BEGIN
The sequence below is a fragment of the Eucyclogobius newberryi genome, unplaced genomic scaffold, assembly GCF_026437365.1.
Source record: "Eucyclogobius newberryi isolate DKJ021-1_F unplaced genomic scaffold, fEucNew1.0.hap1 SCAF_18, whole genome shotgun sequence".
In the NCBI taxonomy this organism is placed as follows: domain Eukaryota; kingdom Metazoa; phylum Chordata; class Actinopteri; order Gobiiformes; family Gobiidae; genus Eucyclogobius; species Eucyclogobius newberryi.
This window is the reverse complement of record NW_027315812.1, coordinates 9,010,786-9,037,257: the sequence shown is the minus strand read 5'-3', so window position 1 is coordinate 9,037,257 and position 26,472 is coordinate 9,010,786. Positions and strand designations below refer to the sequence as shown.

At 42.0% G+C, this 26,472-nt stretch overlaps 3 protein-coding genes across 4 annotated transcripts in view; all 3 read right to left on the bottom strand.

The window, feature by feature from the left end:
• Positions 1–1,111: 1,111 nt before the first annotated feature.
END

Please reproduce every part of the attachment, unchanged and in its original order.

The sequence below is a fragment of the Eucyclogobius newberryi genome, unplaced genomic scaffold, assembly GCF_026437365.1.
Source record: "Eucyclogobius newberryi isolate DKJ021-1_F unplaced genomic scaffold, fEucNew1.0.hap1 SCAF_18, whole genome shotgun sequence".
In the NCBI taxonomy this organism is placed as follows: domain Eukaryota; kingdom Metazoa; phylum Chordata; class Actinopteri; order Gobiiformes; family Gobiidae; genus Eucyclogobius; species Eucyclogobius newberryi.
This window is the reverse complement of record NW_027315812.1, coordinates 9,010,786-9,037,257: the sequence shown is the minus strand read 5'-3', so window position 1 is coordinate 9,037,257 and position 26,472 is coordinate 9,010,786. Positions and strand designations below refer to the sequence as shown.

At 42.0% G+C, this 26,472-nt stretch overlaps 3 protein-coding genes across 4 annotated transcripts in view; all 3 read right to left on the bottom strand.

The window, feature by feature from the left end:
• Positions 1–1,111: 1,111 nt before the first annotated feature.